5. Kwon Y, Cukierman E*, Godwin AK*. Differential expressions of adhesive molecules and proteases define mechanisms of ovarian tumor cell matrix penetration/invasion. PLoS One. 2011 Apr 19;6(4):e18872. (* co-corresponding author). PubMed
  6. Castelló-Cros R, Khan DR, Simons J, Valianou M, Cukierman E. Staged stromal extracellular 3D matrices differentially regulate breast cancer cell responses through PI3K and beta1-integrins. BMC Cancer. 2009 Mar 26;9:94. PubMed
  7. Serebriiskii I, Castello-Cros R, Lamb A, Golemis EA, and Cukierman E. Fibroblast-derived 3D matrix differentially regulates the growth and drug-responsiveness of human cancer cells. Matrix Biology. 2008;27:573-585. PubMed
  8. Amatangelo MD, Bassi DE, Klein-Szanto AJ, Cukierman E. Stroma-derived three-dimensional matrices are necessary and sufficient to promote desmoplastic differentiation of normal fibroblasts. Am J Pathol. 2005;167(2):475-88. PubMed
  9. Cukierman E, Pankov R, Stevens DR, and Yamada KM. Taking cell-matrix adhesions to the third dimension. Science. 2001;294:1708-1712. PubMed

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James S. Duncan, PhD, Assistant Professor

James.S.Duncan@fccc.edu
Phone: 215-728-2565
James S. Duncan, PhD
James S. Duncan, PhD

James S. Duncan, PhD, Assistant Professor

James.S.Duncan@fccc.edu
Phone: 215-728-2565

Protein kinases

Protein kinases represent one the most tractable drug targets in the pursuit of new and effective cancer treatments. Although kinase inhibitors have shown great promise for the treatment of cancer, most single agent kinase inhibitor therapies have had limited clinical success due to rapid development of drug resistance. Tumors can evade drug therapy by activating compensatory protein kinase networks that promote cell growth and survival overcoming initial treatment. Therefore, combination therapies blocking these changes in kinase activity will likely be required to prevent tumor resistance in cancer.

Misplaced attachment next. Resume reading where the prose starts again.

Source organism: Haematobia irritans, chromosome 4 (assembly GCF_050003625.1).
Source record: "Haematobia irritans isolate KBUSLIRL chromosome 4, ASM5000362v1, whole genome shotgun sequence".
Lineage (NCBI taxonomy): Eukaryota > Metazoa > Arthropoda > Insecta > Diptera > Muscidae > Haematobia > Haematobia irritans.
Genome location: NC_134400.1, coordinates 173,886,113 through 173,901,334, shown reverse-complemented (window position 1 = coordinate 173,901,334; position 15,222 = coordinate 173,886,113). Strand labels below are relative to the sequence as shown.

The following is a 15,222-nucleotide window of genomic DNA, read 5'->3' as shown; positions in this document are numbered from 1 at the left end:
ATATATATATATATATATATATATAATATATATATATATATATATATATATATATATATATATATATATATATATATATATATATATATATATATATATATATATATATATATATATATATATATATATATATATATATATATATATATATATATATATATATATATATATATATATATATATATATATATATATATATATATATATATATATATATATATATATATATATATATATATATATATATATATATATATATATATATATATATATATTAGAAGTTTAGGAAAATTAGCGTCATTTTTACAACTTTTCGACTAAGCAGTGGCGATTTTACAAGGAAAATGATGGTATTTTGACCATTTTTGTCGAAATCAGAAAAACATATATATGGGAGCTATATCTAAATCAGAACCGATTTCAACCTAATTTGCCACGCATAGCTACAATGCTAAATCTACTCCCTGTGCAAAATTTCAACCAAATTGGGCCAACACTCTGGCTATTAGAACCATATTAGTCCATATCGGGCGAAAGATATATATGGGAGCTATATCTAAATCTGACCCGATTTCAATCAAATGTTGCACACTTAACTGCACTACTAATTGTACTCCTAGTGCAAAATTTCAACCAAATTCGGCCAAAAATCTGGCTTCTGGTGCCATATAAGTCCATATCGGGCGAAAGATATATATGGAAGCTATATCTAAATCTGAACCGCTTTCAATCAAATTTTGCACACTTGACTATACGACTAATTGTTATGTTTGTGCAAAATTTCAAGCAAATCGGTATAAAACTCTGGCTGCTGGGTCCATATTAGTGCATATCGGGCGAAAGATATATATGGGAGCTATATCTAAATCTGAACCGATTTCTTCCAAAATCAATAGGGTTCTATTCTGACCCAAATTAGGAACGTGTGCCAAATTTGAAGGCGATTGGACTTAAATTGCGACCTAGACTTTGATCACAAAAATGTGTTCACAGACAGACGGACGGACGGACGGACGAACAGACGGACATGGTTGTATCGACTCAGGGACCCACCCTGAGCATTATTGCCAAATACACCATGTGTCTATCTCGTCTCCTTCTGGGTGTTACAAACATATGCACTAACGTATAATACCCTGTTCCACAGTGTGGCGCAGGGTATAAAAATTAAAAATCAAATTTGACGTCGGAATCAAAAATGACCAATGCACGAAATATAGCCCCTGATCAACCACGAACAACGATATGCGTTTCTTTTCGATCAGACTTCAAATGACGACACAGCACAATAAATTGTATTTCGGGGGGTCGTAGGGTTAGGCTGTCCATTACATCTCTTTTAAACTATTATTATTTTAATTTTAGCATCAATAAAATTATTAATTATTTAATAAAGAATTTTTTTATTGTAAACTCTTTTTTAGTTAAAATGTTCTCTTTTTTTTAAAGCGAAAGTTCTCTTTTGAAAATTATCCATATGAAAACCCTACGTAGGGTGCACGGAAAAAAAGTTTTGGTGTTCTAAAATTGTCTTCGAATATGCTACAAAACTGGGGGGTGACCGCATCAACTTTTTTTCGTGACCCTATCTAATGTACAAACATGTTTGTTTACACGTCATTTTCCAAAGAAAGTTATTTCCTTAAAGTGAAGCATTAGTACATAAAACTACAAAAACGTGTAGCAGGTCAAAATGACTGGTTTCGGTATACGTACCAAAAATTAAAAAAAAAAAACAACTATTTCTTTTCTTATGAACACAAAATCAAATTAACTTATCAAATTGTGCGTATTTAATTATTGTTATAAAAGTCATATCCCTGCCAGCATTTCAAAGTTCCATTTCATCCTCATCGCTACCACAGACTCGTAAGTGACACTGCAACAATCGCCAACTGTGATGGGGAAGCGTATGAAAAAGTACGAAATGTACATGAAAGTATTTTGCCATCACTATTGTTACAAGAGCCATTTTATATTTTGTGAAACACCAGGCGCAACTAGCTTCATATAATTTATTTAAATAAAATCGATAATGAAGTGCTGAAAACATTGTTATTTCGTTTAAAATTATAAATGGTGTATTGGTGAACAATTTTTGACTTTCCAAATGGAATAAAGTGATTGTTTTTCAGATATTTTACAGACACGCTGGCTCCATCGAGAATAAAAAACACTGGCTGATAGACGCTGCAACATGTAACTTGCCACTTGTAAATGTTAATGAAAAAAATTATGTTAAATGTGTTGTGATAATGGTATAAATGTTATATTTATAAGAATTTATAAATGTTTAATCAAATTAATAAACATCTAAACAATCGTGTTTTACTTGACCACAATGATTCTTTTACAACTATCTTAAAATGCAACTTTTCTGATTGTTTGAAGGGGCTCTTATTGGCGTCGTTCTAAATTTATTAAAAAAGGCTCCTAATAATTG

To meet this challenge, our laboratory employs a mass spectrometry based technology that identifies protein kinases responsible for drug resistance, providing an innovative approach to rationally design new combination treatments for cancer. Using this technology, we can capture the majority of the human kinome and detect altered kinome patterns in response to kinase inhibitors currently used to treat cancer. Kinases from all major kinome subfamilies are captured including the majority of kinases implicated in cancer development and progression, as well as a significant proportion of the understudied or (un)targeted kinome. Overall, the goals of our research are to utilize this innovative approach to assess global kinome behavior and its response to small molecule inhibitors to identify previously undiscovered kinase targets leading to new and effective combination therapies to treat cancer.

Selected Publications

  1. Cooper, M.J., Cox, N.J., Zimmerman, E.I,. Dewar, B.J., Duncan, J.S., Whittle, M.C., Nguyen, T.A., Jones, L.S., Ghose Roy, S., Smalley, D.M., Kuan, P.F., Richards, K.L., Christopherson, R.I., Jin, J., Frye, S.V, Johnson, G.L., Baldwin, A.S., Graves, L.M. Application of multiplexed kinase inhibitor beads to study kinome adaptations in drug-resistant leukemia. PLoS One 8:e66755, 2013. 
  2. Graves, L.M., Duncan, J.S., Whittle, M.C., Johnson, G.L.  The dynamic nature of the kinome.  Biochem. J. 450:1-8, 2013.  (Review)